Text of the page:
MSCI launches daily hedged indices amid heightened exchange rate volatility

Jul 16th, 2013 | By | Category: ETF and Index News

MSCI, a leading provider of indices to exchange-traded funds (ETFs), has expanded its family of currency-hedged benchmarks with the launch of a series of new daily hedged indices.

MSCI launches daily hedged indices amid heightened exchange rate volatility

MSCI has rolled out new daily currency-hedged indices amid heightened exchange rate volatility.

The newly launched MSCI Daily Hedged Indices aim to represent the returns of an MSCI parent equity index with its currency risk hedged back to a single home country currency.

Currency movements can have a significant impact on the performance of global market indices – particularly during financial crises and in volatile times.

The new indices seek to reduce this impact by hedging each foreign currency in the index back to the home currency.

Commenting on the launch, Diana Tidd, Managing Director and Head of the MSCI Index Business in the Americas, said: “Daily hedged indices are used strategically by investors who may want to gain exposure to foreign equity markets, but who also want to mitigate the risk of currency fluctuations.”

The indices work by selling each foreign currency in the index forward at the TN (tomorrow next) forward rate each day. The amount of forwards sold across all currencies represented in the MSCI parent index represents the value (or the market capitalisation) of the MSCI parent index on the previous day and the currency profit and loss is assumed to be reinvested in the index with a one-day lag in order to improve index replicability.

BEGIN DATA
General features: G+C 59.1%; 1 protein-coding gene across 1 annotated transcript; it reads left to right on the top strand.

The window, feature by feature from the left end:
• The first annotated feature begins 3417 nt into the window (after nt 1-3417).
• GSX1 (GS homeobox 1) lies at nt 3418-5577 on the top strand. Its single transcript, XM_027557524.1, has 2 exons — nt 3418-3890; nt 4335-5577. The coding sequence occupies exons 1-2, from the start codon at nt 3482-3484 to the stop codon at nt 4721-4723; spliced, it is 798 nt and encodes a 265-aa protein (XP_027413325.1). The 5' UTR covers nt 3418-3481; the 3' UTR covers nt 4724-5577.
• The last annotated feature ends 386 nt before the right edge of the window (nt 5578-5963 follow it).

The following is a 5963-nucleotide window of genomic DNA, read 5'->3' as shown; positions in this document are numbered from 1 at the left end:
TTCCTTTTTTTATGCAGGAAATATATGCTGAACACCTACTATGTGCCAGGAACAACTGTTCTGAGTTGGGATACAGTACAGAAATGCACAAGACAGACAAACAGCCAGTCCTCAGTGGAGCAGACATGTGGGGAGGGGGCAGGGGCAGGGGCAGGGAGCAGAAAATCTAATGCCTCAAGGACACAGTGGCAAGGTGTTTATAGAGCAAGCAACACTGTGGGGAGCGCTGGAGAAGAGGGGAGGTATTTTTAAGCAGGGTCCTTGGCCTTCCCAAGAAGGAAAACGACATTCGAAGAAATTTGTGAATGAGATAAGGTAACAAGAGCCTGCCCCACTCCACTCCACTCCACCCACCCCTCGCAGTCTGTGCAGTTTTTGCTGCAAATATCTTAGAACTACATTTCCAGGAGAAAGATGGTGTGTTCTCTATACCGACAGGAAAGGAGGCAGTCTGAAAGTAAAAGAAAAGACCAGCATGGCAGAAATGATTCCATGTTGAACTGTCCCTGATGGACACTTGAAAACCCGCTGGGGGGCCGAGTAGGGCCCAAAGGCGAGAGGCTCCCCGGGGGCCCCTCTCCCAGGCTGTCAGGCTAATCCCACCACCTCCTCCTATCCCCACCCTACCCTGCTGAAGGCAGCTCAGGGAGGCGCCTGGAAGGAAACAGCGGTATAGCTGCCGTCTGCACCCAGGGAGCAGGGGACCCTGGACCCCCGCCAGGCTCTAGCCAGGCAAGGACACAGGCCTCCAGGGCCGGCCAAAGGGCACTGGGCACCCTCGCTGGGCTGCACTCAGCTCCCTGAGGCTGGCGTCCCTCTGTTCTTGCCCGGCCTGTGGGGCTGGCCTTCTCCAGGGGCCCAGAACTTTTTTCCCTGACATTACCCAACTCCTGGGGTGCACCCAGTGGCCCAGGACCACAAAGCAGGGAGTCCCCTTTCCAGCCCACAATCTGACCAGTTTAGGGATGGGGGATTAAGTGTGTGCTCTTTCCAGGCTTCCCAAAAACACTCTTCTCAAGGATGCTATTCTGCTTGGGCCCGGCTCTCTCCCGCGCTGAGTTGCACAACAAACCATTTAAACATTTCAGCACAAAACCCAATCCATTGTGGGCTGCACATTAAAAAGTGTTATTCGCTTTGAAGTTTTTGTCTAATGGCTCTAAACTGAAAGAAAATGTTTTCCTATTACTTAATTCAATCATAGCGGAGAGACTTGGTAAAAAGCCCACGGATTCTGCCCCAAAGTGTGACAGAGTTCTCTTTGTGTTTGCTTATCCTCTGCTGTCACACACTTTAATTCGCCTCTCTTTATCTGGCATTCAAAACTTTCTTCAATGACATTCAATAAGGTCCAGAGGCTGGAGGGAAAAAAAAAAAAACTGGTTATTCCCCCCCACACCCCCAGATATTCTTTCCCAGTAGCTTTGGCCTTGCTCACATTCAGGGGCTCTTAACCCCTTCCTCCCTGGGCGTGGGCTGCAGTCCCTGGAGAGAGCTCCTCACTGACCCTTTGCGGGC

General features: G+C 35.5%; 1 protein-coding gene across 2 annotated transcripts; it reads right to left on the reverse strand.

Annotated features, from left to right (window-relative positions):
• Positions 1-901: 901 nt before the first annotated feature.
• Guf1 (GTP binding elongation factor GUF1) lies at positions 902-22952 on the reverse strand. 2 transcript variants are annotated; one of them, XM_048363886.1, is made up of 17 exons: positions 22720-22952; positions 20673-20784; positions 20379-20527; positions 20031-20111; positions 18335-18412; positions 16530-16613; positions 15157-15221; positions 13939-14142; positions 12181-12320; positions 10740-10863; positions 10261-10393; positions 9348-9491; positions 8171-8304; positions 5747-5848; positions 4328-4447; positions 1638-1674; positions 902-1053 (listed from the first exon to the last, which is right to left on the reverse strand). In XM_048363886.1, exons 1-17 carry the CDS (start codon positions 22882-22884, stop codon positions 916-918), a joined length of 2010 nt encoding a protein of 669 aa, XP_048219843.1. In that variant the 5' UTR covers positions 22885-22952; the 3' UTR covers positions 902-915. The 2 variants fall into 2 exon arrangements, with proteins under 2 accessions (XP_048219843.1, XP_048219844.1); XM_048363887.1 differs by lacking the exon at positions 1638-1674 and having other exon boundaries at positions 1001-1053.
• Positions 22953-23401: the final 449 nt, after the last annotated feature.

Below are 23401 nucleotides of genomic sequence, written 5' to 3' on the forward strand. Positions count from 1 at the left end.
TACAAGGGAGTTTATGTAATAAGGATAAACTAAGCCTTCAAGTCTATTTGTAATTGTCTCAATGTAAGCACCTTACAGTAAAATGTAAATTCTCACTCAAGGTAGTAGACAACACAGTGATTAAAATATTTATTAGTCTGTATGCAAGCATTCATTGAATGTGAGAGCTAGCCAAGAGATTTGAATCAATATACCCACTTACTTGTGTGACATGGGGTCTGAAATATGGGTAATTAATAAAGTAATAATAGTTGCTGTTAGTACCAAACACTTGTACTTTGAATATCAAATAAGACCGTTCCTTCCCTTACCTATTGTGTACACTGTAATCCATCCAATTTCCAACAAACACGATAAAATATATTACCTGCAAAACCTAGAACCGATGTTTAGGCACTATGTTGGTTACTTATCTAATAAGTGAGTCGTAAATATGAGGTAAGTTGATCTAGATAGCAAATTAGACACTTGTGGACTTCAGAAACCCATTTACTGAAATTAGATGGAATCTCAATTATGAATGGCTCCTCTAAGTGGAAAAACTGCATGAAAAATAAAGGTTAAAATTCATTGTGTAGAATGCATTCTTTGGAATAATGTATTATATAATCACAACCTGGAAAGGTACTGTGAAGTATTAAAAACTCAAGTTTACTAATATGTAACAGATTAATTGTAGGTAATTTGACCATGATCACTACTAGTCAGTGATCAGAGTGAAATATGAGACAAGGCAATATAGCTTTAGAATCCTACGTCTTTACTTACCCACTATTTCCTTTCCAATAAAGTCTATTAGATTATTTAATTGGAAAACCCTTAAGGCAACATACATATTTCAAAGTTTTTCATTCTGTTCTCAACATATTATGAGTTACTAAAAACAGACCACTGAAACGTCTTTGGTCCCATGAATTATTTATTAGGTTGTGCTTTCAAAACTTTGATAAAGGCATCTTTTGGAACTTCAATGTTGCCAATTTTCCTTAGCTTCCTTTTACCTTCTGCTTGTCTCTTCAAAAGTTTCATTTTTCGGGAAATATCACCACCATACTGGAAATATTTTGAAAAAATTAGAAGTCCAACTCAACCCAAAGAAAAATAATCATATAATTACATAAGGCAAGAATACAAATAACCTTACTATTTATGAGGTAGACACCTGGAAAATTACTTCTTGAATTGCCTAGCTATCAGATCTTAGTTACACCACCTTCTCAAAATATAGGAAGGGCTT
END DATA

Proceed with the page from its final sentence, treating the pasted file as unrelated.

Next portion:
The MSCI Daily Hedged Indices aim to track the parent index in local currency terms more closely than the existing MSCI Hedged Indices, which are hedged on a monthly basis; however, they incur the expense of more frequent hedging.

The launch of the new indices comes at a time when investors are attaching greater importance to currency hedging as a result of a sharp spike in exchange rate volatility. This volatility has been triggered, in part, by aggressive monetary policies from a number of major central banks, most glaringly the Bank of Japan.

In turn, this has led to increased demand for ETFs with inbuilt currency hedges. Among the most popular, in terms of inflows, has been WisdomTree’s  NYSE Arca-listed WisdomTree Japan Hedged Equity ETF (DXJ), which has surged from around $1 billion in assets at the turn of the year to more than $11 billion today.

Similarly, Deutsche Asset & Wealth Management, part of Deutsche Bank, has seen a jump in inflows into its currency-hedged ETF range, especially into its Japan and EAFE (Europe, Australasia and the Far East) products.

Demand for currency-hedging has also extended to fixed income. iShares, the world’s largest provider of ETFs, has been particularly active in this space, rolling out a number of currency-hedged corporate and emerging market bond ETFs in the UK in the past few months.

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